News Flashes – November-December 2016

News Flashes – November-December 2016

Keep up on what's happening at CSPO and the new School for the Future of Innovation in Society at ASU

Mark your calendars for

Emerge 2017 …coming February 25

This year’s theme is Frankenstein.

Sneek peek at just some of what’s in store!

November & December, 2016


Heartiest congratulations to the School for the Future of Innovation in Society’s third graduating class! At the convocation ceremony on December 12 at the Lyceum Theater, SFIS honored 31 graduates. We have high hopes for these change makers to help guide the world toward a better future. View a series of slides and video of the ceremony in our online gallery. The graduates are listed below:

Master’s Degrees

Applied Ethics and the Professions (Biomedical and Health Ethics)

Samuel Beger
Justin Jackson


Global Technology and Development

Natasha Alavi
Alexander Berry
Leslie Calle
Michael Fountain
Peter French
Kimberly Fuller
Victoria Hooper
Anna Laird
Jordan Lewis
Tom Marentette
Sara Miles
Nasim Norrisromine
Alexa Patterson
Matthew Pimentel
Robert Pino
Jeramey Reamer
Matt Schmidgall
Julia Stolfa
Sonia (Cheri) Varnadoe
Joe Yi


Science and Technology Policy

Kelly Goodman
Alex Redkin
Brandon Riddle
Margot Thomas


Doctoral Degrees

Human and Social Dimensions of Science and Technology

Denise Baker
Monamie Bhadra
Michael Burnam-Fink
Jathan Sadowski



Professor Diana Bowman co-authored Neurotechnology and Society: Strengthening Responsible Innovation in Brain Science, a report on the workshop under the same name convened by the Organization for Economic Co-operation and Development (OECD), ASU, and the National Academy of Sciences, Engineering, and Medicine in Washington, D.C. September 15 and 16. The workshop sought to address “major gaps in our understanding of how the brain functions in health and in disease.” Participants identified approaches that could improve development toward favorable technological outcomes without losing sight of “ethical, legal, and social questions that, if not adequately addressed, could undermine the uptake of safe and effective interventions.” Read more.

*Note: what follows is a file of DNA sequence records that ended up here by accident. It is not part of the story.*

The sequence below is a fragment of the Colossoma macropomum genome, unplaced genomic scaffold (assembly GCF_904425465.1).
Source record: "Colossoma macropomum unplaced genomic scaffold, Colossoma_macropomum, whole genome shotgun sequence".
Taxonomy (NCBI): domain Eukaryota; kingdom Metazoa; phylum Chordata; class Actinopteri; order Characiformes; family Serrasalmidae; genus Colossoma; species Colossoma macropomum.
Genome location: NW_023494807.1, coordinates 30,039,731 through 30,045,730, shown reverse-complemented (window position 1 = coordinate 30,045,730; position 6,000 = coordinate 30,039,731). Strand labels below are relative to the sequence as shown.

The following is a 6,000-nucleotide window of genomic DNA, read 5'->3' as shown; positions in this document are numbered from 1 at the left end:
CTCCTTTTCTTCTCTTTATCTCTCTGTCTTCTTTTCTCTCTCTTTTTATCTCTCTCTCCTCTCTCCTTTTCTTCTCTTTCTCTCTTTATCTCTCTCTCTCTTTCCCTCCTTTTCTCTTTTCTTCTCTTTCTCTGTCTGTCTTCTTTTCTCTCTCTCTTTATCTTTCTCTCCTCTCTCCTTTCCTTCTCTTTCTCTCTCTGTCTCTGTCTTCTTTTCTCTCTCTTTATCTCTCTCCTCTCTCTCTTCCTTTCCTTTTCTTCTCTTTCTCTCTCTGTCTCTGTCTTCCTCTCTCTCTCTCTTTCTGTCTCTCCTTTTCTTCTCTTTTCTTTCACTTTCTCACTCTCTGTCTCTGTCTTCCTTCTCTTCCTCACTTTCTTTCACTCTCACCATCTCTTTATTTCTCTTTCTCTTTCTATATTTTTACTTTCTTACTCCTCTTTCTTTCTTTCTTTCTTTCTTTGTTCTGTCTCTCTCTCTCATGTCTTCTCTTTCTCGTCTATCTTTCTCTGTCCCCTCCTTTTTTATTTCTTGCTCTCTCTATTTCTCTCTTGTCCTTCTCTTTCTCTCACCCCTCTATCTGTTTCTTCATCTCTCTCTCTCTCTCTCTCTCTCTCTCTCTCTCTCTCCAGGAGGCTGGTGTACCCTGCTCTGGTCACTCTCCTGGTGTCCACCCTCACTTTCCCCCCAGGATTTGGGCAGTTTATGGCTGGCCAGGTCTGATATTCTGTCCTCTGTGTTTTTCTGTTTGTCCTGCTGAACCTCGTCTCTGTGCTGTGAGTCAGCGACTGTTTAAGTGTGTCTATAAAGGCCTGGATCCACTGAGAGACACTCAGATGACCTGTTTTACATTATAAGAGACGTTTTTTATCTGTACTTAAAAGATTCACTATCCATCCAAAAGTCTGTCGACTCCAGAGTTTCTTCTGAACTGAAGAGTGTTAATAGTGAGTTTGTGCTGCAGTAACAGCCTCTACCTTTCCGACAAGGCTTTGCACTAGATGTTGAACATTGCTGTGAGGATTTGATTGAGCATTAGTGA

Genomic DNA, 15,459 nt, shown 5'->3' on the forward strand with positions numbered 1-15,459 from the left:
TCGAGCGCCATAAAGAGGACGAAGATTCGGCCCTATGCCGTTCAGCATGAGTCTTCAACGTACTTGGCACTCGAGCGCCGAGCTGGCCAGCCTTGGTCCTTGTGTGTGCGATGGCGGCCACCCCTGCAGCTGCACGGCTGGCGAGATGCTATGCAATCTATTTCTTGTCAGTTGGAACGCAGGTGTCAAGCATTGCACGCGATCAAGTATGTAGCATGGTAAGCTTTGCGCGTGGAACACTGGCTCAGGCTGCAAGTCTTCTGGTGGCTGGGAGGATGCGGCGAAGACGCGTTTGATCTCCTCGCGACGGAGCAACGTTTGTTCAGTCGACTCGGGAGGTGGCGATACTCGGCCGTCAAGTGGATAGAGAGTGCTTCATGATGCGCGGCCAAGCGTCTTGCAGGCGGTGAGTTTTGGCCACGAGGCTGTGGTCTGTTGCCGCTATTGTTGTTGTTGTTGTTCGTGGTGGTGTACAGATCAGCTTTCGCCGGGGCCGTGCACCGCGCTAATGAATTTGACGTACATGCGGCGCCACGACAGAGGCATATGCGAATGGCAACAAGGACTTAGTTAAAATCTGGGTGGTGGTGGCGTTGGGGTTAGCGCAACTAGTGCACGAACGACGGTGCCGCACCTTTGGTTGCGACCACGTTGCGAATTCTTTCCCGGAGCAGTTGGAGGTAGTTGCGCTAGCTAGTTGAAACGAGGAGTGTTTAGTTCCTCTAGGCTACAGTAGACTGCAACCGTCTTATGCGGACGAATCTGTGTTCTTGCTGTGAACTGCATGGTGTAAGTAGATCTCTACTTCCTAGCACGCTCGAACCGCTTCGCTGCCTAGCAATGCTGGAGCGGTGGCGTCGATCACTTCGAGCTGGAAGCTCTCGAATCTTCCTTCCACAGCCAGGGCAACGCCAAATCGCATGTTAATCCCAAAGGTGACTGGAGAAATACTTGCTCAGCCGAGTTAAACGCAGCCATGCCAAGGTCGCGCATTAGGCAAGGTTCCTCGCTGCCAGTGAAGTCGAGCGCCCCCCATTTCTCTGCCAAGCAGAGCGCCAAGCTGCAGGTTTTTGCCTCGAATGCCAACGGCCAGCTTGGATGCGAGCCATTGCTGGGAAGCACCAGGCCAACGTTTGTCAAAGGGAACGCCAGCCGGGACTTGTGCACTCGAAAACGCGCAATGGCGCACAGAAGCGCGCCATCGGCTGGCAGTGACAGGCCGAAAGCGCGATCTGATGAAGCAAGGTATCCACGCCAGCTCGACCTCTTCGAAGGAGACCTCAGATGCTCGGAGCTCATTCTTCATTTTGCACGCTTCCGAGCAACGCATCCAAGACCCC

futurethink-logo-v3-finalFaculty members Heather Ross and Andrew Maynard have added a substantial collection episodes of Futurethink, the new podcast launched in the fall featuring conversations with experts about our collective future and how emerging science and technology affects policy and society. They sat down with ASU faculty members to discuss the following (links are to SoundCloud, episodes also available on iTunes, and Stitcher):




Congressional Gold Medal

Alumna Jordan Hibbs was awarded a Congressional Gold Medal for voluntary service, personal development, and other metrics. “After almost 3 years of public service and personal development,” Hibbs wrote on Facebook, I am very excited to be receiving The Congressional Award Gold Medal! Looking forward to the award ceremony in June 2017!”

IEEE Leadership

Joe Herkert, a retired SFIS faculty member, is a co-recipient of the 2016 IEEE Division VI Distinguished Leadership Award for his work in propagating the Field of Interest of a Division VI Society throughout IEEE. Herkert and co-recipient Greg Adamson, both from the IEEE Society on Social Implications of Technology, have been active in the volunteer leadership of the IEEE TechEthics program.


Anna Laird, a December graduate from the Global Technology and Development master’s program, was chosen as the student speaker at SFIS’ convocation and featured in a series of profiles about outstanding ASU graduating students. Her compelling speech can be heard on the video of the convocation ceremony.


Out & About